In our world of primary sector economic development programs, many financing and tax programs will have particular steps and timelines, which we will tell you about in advance. With some of those timelines, if you don’t complete certain tasks first, it can be too late. So my advice on if a resource provider is sharing this information with you: PLEASE pay attention to it and set reminders to do them. That way, you don’t already add the jobs or buy the equipment or sign the lease, and then come to the provider saying, “Now what was that you said again about X program,” as your transaction may have caused that window opportunity to close.
6. Solicit input from others to look through and/or validate your plan.
I find entrepreneurs often “can’t see the forest for the trees” because they are so in the thick of all the business details. It could be that you’ve written and rewritten your plans a thousand times, to the point that you don’t see particular things or think of them. One example is to have an SBDC work through your financial projections as they may alert you to fixed and variable costs you aren’t thinking about, or internal projections that are highly unrealistic. Another example is having someone like me read through your business plan or pitch deck to view it as an outsider, who will bring up questions on things they don’t understand—because if they are asking that question, then maybe your customers or investors will be confused as well.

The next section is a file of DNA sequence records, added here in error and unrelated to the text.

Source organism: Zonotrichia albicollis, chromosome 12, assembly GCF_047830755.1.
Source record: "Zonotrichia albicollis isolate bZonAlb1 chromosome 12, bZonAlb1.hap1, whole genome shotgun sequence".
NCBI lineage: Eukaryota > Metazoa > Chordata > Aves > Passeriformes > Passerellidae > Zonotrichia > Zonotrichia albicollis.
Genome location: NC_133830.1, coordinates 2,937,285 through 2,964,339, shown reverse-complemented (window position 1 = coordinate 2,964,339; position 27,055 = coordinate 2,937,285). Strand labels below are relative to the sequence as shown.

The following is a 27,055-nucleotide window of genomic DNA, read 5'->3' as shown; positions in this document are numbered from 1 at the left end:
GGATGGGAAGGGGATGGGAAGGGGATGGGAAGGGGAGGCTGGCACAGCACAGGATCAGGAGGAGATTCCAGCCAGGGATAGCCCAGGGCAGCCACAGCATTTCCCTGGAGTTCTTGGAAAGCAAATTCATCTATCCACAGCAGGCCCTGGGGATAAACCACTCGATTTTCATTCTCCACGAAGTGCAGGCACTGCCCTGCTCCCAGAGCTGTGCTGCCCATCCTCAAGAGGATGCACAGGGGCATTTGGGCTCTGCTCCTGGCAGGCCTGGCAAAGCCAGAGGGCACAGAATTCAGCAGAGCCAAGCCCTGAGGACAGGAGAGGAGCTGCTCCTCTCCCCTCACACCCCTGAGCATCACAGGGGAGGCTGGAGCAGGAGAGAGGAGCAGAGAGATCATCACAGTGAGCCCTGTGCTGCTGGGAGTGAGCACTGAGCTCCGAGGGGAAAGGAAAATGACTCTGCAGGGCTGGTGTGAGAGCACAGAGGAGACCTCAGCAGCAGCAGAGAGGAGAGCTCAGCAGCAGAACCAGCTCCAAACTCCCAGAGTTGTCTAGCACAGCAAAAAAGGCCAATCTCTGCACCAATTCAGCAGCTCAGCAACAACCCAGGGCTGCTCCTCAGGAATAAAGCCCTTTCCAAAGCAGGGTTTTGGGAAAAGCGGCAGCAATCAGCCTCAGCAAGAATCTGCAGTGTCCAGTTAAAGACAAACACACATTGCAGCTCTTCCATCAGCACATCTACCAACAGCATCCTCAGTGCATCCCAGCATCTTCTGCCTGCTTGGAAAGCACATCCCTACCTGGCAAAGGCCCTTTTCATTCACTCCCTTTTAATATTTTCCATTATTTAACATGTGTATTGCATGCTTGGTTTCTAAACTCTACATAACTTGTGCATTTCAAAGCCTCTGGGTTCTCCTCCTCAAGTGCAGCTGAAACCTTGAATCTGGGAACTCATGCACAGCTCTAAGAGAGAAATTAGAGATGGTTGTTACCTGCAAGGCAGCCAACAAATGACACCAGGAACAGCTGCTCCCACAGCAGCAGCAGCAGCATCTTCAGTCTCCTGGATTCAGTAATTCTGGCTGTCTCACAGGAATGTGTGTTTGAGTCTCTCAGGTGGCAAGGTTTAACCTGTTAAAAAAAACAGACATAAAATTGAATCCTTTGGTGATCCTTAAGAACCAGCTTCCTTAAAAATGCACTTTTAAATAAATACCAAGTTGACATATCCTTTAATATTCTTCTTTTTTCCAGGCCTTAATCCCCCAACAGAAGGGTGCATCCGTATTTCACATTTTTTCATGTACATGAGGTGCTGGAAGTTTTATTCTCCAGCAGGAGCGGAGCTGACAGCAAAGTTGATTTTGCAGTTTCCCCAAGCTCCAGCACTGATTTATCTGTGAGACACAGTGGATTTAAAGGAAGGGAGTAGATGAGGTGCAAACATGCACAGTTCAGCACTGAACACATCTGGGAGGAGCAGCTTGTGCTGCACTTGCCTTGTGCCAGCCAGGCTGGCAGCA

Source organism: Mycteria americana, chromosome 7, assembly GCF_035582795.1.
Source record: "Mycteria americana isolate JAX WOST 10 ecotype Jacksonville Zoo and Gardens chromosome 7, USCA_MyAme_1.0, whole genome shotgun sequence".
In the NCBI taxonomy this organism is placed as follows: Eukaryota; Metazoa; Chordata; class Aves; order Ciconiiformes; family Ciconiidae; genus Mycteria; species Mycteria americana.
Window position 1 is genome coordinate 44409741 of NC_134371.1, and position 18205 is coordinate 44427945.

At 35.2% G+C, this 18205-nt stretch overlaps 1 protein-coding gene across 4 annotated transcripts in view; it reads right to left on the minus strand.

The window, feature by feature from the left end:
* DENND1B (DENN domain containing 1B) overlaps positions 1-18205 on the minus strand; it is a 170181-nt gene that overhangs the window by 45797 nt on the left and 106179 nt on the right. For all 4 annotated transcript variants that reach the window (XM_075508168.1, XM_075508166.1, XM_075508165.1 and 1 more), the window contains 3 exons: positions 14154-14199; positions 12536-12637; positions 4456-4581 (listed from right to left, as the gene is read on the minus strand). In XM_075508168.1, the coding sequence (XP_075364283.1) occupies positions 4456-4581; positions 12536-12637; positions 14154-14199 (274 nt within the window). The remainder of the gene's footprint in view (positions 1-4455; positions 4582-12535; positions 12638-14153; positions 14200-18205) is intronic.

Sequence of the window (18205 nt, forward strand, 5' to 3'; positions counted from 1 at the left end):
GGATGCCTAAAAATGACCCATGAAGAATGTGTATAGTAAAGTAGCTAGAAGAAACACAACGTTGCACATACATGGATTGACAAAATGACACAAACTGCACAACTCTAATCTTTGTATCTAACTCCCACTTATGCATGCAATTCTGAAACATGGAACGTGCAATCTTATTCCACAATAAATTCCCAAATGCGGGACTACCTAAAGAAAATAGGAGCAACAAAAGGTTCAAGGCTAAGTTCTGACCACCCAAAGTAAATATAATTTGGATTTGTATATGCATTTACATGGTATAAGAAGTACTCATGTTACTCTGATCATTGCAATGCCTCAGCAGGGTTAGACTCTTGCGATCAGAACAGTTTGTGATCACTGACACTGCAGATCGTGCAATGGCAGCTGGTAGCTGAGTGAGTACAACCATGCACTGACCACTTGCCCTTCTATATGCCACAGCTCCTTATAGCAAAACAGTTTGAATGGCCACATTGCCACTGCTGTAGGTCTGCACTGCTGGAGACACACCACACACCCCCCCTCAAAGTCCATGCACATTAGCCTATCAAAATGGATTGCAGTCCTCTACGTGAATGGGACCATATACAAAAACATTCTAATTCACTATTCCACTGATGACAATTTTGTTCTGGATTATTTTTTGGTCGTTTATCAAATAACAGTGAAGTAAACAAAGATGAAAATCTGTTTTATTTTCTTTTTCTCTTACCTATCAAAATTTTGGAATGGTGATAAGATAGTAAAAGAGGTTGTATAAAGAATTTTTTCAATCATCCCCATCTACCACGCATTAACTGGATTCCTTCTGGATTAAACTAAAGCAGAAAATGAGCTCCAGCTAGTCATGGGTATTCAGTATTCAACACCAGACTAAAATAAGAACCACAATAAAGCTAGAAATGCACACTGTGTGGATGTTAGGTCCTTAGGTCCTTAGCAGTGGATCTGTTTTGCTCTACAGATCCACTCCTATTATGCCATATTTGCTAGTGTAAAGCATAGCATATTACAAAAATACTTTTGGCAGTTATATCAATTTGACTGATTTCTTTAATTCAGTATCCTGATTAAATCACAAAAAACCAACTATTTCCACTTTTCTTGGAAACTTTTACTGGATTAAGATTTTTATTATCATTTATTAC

Machacek stated that some of his biggest struggles were figuring out who he was and what kind of work he enjoys doing. “It was a combination of trial and error on my career path, as well as the continual learning process,” Machacek said.
To overcome the obstacles, he focused on being open to always learning and refraining from settling. “Even though I had very little self-confidence, I still pushed myself to try new jobs, meet new people and learn new things. Over time, due to gaining more confidence but also building my network, it got easier and easier,” Machacek said.
What have you learned that helped you become the professional that you are today?